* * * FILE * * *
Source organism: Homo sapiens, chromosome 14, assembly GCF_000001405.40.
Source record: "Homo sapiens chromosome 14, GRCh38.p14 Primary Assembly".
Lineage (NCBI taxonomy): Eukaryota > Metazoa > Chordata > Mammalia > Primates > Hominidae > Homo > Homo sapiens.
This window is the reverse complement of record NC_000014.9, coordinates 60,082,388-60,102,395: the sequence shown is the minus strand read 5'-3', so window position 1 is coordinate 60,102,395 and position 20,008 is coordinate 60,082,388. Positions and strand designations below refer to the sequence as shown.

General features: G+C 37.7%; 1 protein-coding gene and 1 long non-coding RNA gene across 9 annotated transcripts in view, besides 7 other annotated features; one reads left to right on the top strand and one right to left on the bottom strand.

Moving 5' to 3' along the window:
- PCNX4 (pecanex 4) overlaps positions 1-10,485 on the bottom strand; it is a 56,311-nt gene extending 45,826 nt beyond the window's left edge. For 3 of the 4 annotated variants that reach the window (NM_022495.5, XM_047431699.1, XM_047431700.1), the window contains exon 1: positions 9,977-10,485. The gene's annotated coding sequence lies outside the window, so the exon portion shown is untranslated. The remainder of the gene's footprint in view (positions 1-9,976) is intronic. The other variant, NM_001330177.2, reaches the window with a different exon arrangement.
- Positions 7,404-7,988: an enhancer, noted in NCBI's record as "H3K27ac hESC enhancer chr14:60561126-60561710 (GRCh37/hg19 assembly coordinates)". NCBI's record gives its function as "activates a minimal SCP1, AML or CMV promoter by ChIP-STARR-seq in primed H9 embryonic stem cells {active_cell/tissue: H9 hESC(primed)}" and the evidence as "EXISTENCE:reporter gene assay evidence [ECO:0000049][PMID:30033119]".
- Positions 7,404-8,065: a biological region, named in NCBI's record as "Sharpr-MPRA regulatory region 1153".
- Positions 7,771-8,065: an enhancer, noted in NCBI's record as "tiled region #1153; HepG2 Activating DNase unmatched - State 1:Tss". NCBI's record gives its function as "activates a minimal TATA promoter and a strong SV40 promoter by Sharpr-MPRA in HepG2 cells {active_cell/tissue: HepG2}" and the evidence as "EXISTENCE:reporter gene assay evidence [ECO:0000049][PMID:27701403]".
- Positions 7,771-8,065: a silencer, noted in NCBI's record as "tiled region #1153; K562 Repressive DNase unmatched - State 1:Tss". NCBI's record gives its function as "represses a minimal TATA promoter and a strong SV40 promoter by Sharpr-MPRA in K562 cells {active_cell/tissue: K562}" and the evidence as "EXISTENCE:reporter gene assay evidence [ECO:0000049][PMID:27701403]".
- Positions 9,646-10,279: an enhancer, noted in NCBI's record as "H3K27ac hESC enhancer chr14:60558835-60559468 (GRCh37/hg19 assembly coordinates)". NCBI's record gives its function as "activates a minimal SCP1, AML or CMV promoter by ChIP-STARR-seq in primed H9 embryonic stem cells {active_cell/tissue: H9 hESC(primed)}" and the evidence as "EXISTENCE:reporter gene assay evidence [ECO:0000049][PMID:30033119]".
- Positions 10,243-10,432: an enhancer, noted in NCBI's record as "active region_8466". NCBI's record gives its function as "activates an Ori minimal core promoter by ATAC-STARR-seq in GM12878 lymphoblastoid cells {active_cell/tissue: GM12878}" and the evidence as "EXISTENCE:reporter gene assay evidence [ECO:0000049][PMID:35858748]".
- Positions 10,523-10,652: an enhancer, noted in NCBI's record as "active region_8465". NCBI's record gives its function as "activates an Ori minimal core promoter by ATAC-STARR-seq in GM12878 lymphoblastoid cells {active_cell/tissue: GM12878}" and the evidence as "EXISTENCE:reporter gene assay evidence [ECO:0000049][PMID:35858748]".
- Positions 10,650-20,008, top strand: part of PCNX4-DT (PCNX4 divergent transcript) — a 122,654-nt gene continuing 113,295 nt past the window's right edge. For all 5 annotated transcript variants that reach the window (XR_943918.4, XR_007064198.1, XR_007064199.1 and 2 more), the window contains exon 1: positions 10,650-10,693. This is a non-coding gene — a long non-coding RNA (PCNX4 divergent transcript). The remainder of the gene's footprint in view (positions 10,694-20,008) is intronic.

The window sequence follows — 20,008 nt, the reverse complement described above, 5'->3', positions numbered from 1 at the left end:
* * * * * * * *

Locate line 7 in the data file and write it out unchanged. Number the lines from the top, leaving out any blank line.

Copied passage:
- PCNX4 (pecanex 4) overlaps positions 1-10,485 on the bottom strand; it is a 56,311-nt gene extending 45,826 nt beyond the window's left edge. For 3 of the 4 annotated variants that reach the window (NM_022495.5, XM_047431699.1, XM_047431700.1), the window contains exon 1: positions 9,977-10,485. The gene's annotated coding sequence lies outside the window, so the exon portion shown is untranslated. The remainder of the gene's footprint in view (positions 1-9,976) is intronic. The other variant, NM_001330177.2, reaches the window with a different exon arrangement.